It would be relatively easy for somebody who is not an architect to design a room built for one purpose only, say reading. It would have rows upon rows of ergonomic chairs with cupholders and book or ereader holders. This room would hold many people who could all read at once. It would be useless for anything else. Also, people tend to become uncomfortable in such a mechanistic and single-minded environment.
Most would rather read in a coffee shop, or a living room, rooms designed with compromises and artistic sense to support many, many different types of activities. I'm not going to get into specifics, but cubicle farms have the same problem.
The second most important part is painstaking logic. Once you have an overarching concept that unifies all the goals of your UI, you need to step through all of the most important activities (or "flows"), trying to determine whether it is the easiest possible way to complete the action, and if you can make it easier without breaking the overarching design. Sometimes you can't and that's OK. But if you can make it easier, you should.
Then there's visual design- This is tough because it is a completely separate discipline from UX, yet it is intimately bound to it. The main thing to remember is visual weight. It's bad if everything has the same weight. A good rule of thumb is the 1-2-3 presentation. There should be some elements that are primary, some that are secondary, some that are tertiary. It goes without saying that these weights correspond to the importance of certain actions in the interface. Play mind tricks on your user to steer them towards desirable behaviors.
If you can take something out without too many negative consequences, do it, because that will give you room later to make a completely different flow easier. Or leave that room empty to make your interface more simple and beautiful.
As for "scientific theories of design": Most of these things deal with visual weight and local presentation and have been common sense to artists for millenia, and are about as useful as A/B testing. That is, they are very useful towards the end to make sure that all of the separate elements in your design have reached local maxima. Maybe it's a bit like photography- if the photographer can give you scientific reasons for his white balance and exposure etc., good for him, but they say nothing about the subject matter or even the composition of the shot.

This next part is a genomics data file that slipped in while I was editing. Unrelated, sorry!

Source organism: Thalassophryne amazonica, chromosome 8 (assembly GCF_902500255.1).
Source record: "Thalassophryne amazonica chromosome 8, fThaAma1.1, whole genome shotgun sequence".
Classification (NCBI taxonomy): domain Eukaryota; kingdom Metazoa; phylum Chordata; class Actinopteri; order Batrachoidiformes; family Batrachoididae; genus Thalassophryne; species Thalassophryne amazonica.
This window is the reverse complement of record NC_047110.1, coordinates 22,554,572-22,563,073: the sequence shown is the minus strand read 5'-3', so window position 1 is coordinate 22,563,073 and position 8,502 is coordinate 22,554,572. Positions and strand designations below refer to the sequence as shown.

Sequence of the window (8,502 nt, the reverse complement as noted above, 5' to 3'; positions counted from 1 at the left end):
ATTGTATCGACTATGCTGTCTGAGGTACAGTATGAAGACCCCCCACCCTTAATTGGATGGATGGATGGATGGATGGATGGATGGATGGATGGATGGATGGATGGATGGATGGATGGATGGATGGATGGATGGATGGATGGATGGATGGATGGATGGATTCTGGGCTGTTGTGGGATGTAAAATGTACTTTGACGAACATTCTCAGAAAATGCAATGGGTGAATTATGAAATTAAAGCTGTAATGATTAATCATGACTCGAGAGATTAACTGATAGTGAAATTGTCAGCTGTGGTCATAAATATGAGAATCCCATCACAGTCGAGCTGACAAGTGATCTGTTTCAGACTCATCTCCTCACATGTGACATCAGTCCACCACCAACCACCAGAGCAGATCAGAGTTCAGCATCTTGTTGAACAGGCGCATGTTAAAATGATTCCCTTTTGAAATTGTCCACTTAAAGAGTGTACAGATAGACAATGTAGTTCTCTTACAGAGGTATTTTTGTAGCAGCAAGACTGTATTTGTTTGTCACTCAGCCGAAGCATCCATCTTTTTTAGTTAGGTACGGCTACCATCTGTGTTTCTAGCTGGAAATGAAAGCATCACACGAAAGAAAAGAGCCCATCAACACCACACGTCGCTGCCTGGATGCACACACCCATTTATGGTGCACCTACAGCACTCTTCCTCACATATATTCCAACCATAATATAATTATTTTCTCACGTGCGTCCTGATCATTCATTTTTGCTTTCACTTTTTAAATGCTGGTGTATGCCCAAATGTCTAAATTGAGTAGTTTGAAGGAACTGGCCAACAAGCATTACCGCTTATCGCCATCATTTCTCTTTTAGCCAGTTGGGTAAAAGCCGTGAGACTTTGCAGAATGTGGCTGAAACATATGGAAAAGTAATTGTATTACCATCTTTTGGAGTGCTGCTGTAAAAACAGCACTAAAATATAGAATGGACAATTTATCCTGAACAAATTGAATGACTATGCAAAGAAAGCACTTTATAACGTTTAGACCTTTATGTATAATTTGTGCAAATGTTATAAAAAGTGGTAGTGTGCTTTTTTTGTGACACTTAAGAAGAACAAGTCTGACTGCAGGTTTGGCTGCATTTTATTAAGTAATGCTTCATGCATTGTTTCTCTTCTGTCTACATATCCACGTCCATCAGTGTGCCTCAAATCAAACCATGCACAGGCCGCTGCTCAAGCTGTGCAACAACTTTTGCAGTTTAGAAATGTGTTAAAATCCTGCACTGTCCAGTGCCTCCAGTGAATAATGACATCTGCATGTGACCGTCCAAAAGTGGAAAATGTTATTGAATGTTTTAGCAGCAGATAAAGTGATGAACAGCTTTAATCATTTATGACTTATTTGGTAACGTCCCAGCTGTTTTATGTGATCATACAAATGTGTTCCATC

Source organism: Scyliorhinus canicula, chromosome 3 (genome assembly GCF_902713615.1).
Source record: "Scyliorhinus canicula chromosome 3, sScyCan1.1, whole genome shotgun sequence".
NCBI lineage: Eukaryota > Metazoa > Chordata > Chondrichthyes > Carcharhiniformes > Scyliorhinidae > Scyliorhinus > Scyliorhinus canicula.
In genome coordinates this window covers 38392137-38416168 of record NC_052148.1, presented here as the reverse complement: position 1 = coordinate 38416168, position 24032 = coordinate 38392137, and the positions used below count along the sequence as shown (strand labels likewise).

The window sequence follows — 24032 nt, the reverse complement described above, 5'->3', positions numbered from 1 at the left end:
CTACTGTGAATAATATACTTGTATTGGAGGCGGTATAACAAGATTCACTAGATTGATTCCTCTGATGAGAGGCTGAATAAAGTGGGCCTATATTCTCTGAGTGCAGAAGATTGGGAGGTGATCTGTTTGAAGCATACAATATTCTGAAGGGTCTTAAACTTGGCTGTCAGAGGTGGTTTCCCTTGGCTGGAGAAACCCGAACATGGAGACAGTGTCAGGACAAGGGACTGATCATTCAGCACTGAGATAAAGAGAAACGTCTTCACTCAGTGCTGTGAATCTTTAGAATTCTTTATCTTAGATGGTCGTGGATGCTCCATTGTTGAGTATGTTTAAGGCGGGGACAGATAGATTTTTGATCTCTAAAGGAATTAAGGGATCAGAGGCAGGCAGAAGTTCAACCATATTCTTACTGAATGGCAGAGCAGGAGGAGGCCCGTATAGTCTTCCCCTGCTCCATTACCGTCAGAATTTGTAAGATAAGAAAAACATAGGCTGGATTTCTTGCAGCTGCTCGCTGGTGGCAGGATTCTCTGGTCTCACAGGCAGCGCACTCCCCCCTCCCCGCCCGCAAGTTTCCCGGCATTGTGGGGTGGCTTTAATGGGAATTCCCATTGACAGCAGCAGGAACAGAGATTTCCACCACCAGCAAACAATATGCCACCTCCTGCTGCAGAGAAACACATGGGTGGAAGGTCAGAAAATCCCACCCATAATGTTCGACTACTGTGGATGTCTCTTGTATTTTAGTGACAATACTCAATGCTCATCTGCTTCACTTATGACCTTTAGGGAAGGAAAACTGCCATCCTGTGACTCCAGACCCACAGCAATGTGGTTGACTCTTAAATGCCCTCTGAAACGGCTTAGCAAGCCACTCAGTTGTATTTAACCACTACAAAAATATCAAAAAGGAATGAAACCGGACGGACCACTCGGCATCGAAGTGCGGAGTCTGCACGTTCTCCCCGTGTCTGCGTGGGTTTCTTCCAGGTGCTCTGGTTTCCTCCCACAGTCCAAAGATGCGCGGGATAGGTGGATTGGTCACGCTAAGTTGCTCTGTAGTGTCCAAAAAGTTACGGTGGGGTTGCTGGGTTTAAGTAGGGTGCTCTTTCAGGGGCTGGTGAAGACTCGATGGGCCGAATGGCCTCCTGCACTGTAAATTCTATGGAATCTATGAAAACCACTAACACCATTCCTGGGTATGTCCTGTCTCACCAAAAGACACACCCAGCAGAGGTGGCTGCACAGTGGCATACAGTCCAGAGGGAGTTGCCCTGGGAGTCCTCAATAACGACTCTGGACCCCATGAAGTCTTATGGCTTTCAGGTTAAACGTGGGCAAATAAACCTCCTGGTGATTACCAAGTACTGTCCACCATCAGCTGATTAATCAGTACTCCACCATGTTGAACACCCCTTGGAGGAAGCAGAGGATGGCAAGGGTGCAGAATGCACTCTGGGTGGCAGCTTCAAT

The ultimate criteria is the response of the audience, and no amount of tests or theories will ever touch that.
"Ability to satisfy user's actionable needs"... Oh please, there's a million ways to satisfy actionable needs. Just how are you going to measure user satisfaction with the design you've chosen? A yes/no survey? Your bosses opinion? Your colleague's opinion?
How about showing some guts and using your own intuition! Your own preferences, feelings, thoughts, emotions, visions, all that SUBJECTIVE fuzzy stuff. Don't be afraid, it's what humans are good at, particularly creative humans and artists, and it's how good design happens.
The logical, rational, "satisfying the user's needs" part of design, is the easy stuff. Even programmers who are usually afraid of design can figure out logical IA and a sensible UX.
The same conservative scientific argument can be applied to all art, including all the weird stuff we see at the biennale. That is, "it can be measured by the effectiveness with which the viewer engages or responds to the work, and how the artist communicates meaning and expression and...." Yeah yeah. Sure. We could attempt to evaluate the piece that way, but how about we just use our built-in subjective powers instead. And we'll get a better outcome as a result.